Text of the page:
The proposed Child Victims Act creates two unequal classes of sexual abuse victims – those who would be granted another opportunity to sue and those who would be granted no such opportunity, according to a former judge of New York State’s top court.
The Child Victims Act (A5885-A/S6575) bill, sponsored by Sen. Brad Hoylman and Assembly Member Linda Rosenthal, would shield public schools and municipalities from lawsuits for past sexual abuse claims while holding private schools, religious organizations and charities accountable, according to a new analysis authored by Susan Phillips Read, former associate judge of the New York State Court of Appeals, the state’s highest court.
The bill proposes to extend both the prospective civil and criminal statutes of limitations for claims of child sexual abuse. It would also create a controversial one-year window to revive time-barred claims of abuse from decades past. Whether this retroactive window applies to public institutions was the question Judge Read was asked to address in her brief. “My answer is ‘No,’” she stated unequivocally.
To illustrate her point, Judge Read wrote: “For example, if this bill were enacted into law, a 34-year old man whose high school wrestling coach sexually abused him 20 years ago would not be time-barred from recovering damages from his high school if the man attended a private school and sued within the one-year window, but he would be precluded from recovering damages if he attended a public school instead of a private school.”
Richard E. Barnes, executive director of the NYS Catholic Conference, which solicited the analysis, said the Hoylman/ Rosenthal bill creates an indefensible double standard in its disparate treatment of public and private institutions.
“In claiming to remedy an injustice, Sen. Hoylman and Assembly Member Rosenthal would create a pernicious further injustice, one perpetrated by the state Legislature on many survivors. While the sponsors have professed that their bill does not shield public schools from exposure, Judge Read’s comprehensive analysis clearly shows otherwise.
“Tragically, a child abused in a public school and a child abused in a private school is still a child abused. He or she should be entitled to identical legal remedies. We understand the sponsors’ desire to shield public schools and government agencies from potentially billions of dollars in liability, but that concern, while valid, cannot justify unequal treatment of survivors and public and private institutions.”
The reason for the disparity is that the state grants public entities a layer of protection from civil lawsuits for which private institutions are not eligible. State law requires plaintiffs to file a “notice of claim” declaring an intention to sue within 90 days of an incident. Failure to do so renders a claim forever time barred, regardless of the statute of limitations.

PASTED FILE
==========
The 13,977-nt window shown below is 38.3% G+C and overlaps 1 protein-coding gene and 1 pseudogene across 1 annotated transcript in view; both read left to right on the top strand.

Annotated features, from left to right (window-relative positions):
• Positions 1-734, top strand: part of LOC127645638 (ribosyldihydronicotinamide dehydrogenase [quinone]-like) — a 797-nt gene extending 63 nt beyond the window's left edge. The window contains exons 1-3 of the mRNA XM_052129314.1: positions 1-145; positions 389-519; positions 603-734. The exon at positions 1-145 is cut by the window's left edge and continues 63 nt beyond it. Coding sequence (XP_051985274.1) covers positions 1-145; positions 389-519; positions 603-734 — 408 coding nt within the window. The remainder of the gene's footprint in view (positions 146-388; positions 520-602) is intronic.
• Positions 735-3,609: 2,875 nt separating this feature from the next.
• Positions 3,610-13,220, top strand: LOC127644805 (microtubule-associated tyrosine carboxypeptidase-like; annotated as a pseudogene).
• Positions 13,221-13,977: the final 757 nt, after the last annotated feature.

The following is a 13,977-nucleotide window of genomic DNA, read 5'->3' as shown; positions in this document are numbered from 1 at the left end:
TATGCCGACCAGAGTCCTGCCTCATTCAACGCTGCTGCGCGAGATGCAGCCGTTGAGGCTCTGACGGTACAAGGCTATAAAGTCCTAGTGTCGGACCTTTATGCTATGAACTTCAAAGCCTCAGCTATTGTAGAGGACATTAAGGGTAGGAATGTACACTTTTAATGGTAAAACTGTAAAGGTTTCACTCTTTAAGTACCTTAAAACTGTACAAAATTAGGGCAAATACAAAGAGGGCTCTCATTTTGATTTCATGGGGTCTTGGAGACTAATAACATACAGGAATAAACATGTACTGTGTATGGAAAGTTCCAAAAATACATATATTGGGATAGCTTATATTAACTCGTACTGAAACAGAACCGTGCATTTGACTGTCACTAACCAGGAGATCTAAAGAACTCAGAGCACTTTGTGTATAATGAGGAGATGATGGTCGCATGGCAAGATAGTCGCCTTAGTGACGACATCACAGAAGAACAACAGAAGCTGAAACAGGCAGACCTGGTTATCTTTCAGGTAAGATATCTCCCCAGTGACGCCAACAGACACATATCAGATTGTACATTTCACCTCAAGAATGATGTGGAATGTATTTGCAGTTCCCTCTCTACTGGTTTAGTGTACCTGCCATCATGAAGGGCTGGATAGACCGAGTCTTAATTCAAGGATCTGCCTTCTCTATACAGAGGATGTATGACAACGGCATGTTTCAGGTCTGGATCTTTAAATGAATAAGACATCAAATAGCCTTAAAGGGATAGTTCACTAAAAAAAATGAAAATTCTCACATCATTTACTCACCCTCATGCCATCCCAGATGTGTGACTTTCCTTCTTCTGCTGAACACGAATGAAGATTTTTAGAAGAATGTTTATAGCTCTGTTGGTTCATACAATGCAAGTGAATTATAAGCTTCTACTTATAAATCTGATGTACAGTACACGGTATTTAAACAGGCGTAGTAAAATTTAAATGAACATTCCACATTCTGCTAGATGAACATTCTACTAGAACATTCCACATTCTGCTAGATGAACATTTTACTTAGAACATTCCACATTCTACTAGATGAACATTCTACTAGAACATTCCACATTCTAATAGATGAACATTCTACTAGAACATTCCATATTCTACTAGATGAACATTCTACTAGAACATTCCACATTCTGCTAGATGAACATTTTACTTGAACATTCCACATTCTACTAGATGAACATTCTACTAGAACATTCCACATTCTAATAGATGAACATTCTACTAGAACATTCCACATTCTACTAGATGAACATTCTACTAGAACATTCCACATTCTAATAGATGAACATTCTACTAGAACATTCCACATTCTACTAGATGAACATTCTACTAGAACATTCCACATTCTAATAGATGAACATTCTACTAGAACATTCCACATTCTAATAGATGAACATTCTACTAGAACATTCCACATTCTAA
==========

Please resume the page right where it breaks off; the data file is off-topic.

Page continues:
While the Hoylman/Rosenthal bill removes notice of claim protections in the sections of the bill that address future abuse cases, it is silent on the matter in Section 3, which is the only section of the bill that would create a one-year window to file lawsuits otherwise barred by the statute of limitations.
“It is unlikely that a New York court would consider the omission as anything other than intentional,” Judge Read wrote.
Judge Read said if the bill is enacted as drafted, survivors who wish to sue public entities “will end up without a remedy as happened in California.” She explained that in that state in 2002, after the Legislature passed a retroactive window which sponsors claimed was all-inclusive, the California Supreme Court ruled that a school district could not be sued because the victim did not file a timely notice of claim as required by California statute.
A decade later, when the California Legislature again passed a similar window bill that again did not remove the notice of claim barrier, Democratic Governor Jerry Brown vetoed it, stating in his veto message that the new bill “does not change the significant inequity that exists between public and private entities.” He concluded, “This extraordinary extension of the statute of limitations, which legislators chose not to apply to public institutions, is simply too open-ended and unfair.”
“Sexual abuse is a crime that is not confined to private institutions. We as a society have a moral obligation to prevent it and to punish abusers,” Barnes said. “Doing so requires a comprehensive approach that treats all victims and survivors equally and holds public and private institutions equally accountable. The New York State Legislature must not pass and Governor Cuomo must not sign any bill that would create two classes of victims.”